Bob Thomas: A visit from our mayor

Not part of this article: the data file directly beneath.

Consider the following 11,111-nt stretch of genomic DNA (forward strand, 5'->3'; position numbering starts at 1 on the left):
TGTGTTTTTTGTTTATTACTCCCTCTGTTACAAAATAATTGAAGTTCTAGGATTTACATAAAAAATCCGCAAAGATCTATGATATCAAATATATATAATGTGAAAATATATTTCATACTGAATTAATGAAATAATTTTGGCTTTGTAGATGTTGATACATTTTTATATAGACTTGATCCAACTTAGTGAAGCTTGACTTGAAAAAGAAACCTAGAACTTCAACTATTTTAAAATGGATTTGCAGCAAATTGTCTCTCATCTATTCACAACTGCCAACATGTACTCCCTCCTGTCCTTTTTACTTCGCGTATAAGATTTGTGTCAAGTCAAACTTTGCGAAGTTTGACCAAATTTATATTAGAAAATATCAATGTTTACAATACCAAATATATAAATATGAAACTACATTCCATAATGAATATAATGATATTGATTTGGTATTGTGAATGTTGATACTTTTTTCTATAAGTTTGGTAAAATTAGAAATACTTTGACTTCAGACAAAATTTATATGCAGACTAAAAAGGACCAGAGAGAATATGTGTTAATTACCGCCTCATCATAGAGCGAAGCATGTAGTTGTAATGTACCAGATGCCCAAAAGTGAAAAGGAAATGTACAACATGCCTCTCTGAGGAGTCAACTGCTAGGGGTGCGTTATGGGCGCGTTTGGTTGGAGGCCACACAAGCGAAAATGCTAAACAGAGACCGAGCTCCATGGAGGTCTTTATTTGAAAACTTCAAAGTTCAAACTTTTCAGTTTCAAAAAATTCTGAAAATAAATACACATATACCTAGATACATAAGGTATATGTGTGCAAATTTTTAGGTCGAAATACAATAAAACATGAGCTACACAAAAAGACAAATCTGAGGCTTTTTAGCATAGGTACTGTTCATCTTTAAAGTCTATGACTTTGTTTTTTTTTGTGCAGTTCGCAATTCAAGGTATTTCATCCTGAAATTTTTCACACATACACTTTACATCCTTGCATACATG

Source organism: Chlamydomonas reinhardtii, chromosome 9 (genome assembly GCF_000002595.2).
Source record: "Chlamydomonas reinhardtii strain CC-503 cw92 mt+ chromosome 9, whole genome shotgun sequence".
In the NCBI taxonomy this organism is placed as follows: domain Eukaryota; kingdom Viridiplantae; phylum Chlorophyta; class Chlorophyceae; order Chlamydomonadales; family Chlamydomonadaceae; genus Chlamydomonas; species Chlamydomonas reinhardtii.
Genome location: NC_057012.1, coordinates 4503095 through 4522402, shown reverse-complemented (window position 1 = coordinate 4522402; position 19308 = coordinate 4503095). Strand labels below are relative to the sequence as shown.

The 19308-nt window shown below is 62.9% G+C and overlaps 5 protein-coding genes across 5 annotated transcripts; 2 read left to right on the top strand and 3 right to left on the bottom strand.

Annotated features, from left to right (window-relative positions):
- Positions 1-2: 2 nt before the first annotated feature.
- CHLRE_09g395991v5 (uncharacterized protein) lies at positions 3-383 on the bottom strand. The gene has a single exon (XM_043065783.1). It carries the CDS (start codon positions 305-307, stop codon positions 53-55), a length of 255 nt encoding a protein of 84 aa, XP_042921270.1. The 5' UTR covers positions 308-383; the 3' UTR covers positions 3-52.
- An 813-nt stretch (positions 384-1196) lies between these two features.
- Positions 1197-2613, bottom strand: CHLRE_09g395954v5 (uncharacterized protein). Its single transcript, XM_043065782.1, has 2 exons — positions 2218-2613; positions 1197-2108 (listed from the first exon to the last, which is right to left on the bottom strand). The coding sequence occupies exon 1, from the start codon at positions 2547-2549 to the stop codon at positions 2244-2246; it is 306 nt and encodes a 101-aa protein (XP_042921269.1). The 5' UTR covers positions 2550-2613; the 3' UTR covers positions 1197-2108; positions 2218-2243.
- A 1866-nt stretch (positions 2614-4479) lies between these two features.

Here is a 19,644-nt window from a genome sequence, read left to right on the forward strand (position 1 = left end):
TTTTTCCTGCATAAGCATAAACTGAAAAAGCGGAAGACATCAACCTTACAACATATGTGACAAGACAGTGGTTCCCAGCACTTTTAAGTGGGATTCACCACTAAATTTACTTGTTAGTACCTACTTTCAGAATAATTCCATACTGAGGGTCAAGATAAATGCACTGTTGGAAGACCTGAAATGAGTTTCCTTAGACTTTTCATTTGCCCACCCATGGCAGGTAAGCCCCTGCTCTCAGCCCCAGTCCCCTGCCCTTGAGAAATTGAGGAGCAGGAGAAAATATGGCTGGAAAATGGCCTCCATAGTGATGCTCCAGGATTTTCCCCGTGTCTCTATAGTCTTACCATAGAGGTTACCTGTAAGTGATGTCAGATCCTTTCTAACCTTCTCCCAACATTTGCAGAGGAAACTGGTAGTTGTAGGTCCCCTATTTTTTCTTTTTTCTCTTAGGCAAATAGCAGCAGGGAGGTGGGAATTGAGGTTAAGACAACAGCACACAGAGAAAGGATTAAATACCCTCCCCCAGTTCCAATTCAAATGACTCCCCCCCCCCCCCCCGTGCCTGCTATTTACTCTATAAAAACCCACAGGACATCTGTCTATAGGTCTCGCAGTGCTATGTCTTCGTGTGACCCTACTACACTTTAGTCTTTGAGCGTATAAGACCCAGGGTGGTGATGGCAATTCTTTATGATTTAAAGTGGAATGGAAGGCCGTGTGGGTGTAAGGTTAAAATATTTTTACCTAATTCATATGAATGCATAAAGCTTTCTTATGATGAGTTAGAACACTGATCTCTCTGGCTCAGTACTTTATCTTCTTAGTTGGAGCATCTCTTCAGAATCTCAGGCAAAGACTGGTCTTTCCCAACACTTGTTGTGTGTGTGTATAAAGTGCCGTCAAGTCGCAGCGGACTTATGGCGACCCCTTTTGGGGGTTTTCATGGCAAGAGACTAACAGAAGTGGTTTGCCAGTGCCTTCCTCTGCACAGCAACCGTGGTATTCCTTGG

Two weeks ago our Carson City men’s group received a visit from Mayor Bob Crowell at our weekly Grandma Hattie’s luncheon. We have a different speaker at every meeting. We invite people of interest no matter their gender or politics. Actually, instead of a prepared talk this was more of a question and answer session. To his credit, Mayor Bob didn’t duck any questions, but to say his curmudgeonly audience agreed with him might be an exaggeration.As you would expect, the subject of narrowing Carson Street from four lanes to two, with added curb parking on both sides, was discussed at length. The mayor was personally noncommittal but we got the feeling that he appears to favor the idea. However, he was specific in saying there are many considerations, especially funding. Interestingly, when my wife and I moved to “River City” 41 years ago, Carson Street had only two lanes of traffic with angle parking on both sides. In those days there was little parking in the rear of the stores so street parking was necessary. While building our house, I personally parked in front of Meyer’s Hardware regularly. If Meyer’s didn’t have it, you didn’t need it.Carson Street reminds me of a story: There was a man named Rodney, and Rodney was such a fine person in every way that God appeared to him one morning and said, “Rodney, you have been such a model citizen that I am going to grant you one wish, anything you want.” Rodney replied, “Wow, God, that sounds wonderful. Well as you know, I bought a little condo in Hawaii a few years ago and I can’t afford airline fare to visit it. Could you possibly build a 2,400-mile floating highway to Hawaii? Then I could drive there every year.”God answers, “Look, Rodney, can’t you come up with something a bit simpler? Good grief! Such a highway would require thousands of sea anchors, gas stations every 300 miles, restaurants and dozens of openings with swinging bridges to permit ships to pass through. Can’t you please think of something else you’d love to have?”Rodney then said, “Well sure, God, I can do that. As you know, I’m a bachelor and I’ve only dated girls a couple of times in my life and things just didn’t go well. I don’t seem to have empathy with women on a personal level, and I’d really love to find the right one and get married. Could you possibly give me the wisdom to understand women?” Following a long pause God answers, “Rodney, two lanes or four?”Anyway, I doubt that God is going to guide our city fathers and mother concerning the wisdom of returning Carson Street to two traffic lanes, but I’m sure our citizens will make their feelings known as they did with the City Center Project.Mayor Bob also expressed his vision for Carson City as being a “destination” city rather than a pass through. I personally can’t imagine anything we could possibly do to make his dream come true. With Tahoe’s attractions on our west and Reno’s on our north, what’s left for us that’s different? One thing I do know: The arty-intellectual community will never come up with anything that will make us a destination city. Remaking our downtown into a cute little re-creation of Solvang or Pebble Beach for tourist shopping isn’t going to cut it.However, the V&T can be our best tourist draw if the day ever comes when it will join Highway 50 at Deer Run Road and continue down the center of the highway all the way to Mills Park before heading back to Virginia City, stopping to disembark and pick up new passengers for the return trip. Now that would be a real attraction.One quick word about my own vision for Carson City: Carson City should make its own investment to actively recruit new manufacturers for our industrial airpark which, with our airport, is the best. This would bring stable and lasting prosperity to our community as opposed to the ups and downs of tourism. • Bob Thomas is a retired high-tech industrialist who later served on the Carson City School Board, the state welfare board, the airport authority and as a state assemblyman. His website is


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